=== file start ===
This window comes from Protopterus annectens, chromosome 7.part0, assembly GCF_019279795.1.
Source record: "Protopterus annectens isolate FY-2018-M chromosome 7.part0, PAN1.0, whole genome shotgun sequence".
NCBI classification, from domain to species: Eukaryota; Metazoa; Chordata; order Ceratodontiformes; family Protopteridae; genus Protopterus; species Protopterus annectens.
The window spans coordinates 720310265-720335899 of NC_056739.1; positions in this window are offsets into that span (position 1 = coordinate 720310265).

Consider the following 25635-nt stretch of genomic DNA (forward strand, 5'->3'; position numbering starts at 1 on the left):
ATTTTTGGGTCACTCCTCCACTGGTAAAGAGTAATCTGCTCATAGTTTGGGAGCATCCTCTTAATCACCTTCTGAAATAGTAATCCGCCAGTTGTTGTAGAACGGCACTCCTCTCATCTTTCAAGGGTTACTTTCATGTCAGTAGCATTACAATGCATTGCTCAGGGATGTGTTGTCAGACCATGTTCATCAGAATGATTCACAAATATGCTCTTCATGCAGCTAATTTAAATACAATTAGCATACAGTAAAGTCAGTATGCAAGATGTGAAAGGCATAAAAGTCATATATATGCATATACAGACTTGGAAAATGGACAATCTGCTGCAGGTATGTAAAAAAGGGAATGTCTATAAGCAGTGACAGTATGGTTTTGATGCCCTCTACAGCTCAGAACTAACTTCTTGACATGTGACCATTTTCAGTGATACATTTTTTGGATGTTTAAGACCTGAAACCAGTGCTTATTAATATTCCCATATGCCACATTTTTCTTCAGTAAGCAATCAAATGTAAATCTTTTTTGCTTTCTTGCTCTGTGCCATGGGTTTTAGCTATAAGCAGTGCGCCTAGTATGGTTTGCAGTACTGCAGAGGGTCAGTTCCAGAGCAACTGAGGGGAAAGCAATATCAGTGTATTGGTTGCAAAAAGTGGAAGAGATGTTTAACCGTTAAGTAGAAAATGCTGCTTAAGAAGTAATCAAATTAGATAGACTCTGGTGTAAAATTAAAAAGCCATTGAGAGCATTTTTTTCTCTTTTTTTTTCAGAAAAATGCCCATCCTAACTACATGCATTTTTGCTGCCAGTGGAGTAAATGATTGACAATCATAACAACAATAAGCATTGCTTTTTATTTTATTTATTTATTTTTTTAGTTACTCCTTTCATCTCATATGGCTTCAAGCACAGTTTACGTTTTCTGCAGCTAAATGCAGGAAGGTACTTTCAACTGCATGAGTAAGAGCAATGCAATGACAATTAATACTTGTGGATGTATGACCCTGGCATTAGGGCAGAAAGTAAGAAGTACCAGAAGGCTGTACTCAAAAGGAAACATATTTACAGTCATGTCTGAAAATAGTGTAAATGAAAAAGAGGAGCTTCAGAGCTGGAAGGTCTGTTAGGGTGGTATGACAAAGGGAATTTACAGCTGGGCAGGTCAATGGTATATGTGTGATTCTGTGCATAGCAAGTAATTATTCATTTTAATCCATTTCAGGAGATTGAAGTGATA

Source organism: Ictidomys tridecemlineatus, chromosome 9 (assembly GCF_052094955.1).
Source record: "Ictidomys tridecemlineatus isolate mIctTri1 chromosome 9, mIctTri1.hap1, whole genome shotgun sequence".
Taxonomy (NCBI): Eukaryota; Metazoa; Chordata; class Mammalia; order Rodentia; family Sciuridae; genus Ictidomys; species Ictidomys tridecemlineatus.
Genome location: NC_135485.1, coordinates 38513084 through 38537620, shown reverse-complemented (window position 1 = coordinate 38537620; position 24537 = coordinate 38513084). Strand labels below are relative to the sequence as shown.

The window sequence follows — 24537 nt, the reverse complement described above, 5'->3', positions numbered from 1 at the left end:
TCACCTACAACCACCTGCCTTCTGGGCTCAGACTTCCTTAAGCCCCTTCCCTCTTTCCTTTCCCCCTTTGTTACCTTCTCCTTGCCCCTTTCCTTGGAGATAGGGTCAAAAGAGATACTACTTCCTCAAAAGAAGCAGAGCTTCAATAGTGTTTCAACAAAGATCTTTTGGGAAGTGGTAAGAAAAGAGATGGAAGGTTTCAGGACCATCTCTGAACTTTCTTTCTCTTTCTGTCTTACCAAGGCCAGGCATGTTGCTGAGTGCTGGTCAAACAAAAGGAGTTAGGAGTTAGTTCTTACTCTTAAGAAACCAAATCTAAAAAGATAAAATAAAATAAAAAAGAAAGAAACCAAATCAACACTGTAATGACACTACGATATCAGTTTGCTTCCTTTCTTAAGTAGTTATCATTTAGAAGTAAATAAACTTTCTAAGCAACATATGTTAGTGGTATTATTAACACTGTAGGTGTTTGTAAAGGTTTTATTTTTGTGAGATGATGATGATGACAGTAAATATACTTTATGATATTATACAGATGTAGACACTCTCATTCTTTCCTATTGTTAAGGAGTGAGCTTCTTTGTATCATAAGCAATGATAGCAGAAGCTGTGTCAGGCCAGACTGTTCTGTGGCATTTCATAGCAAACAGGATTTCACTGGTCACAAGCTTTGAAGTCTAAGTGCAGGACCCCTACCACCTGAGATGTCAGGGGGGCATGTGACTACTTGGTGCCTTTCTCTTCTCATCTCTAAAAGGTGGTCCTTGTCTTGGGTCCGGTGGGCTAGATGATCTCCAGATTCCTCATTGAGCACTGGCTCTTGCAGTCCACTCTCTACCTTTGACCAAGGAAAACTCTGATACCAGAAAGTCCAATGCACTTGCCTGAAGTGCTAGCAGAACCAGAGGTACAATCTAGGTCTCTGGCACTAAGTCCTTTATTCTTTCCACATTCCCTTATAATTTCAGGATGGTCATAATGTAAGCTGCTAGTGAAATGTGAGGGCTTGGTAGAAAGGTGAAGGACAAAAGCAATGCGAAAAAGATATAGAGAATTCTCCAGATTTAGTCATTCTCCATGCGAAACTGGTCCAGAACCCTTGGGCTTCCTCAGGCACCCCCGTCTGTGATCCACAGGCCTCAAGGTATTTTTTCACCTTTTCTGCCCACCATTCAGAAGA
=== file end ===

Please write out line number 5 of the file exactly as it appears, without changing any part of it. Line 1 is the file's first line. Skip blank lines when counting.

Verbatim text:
Consider the following 25635-nt stretch of genomic DNA (forward strand, 5'->3'; position numbering starts at 1 on the left):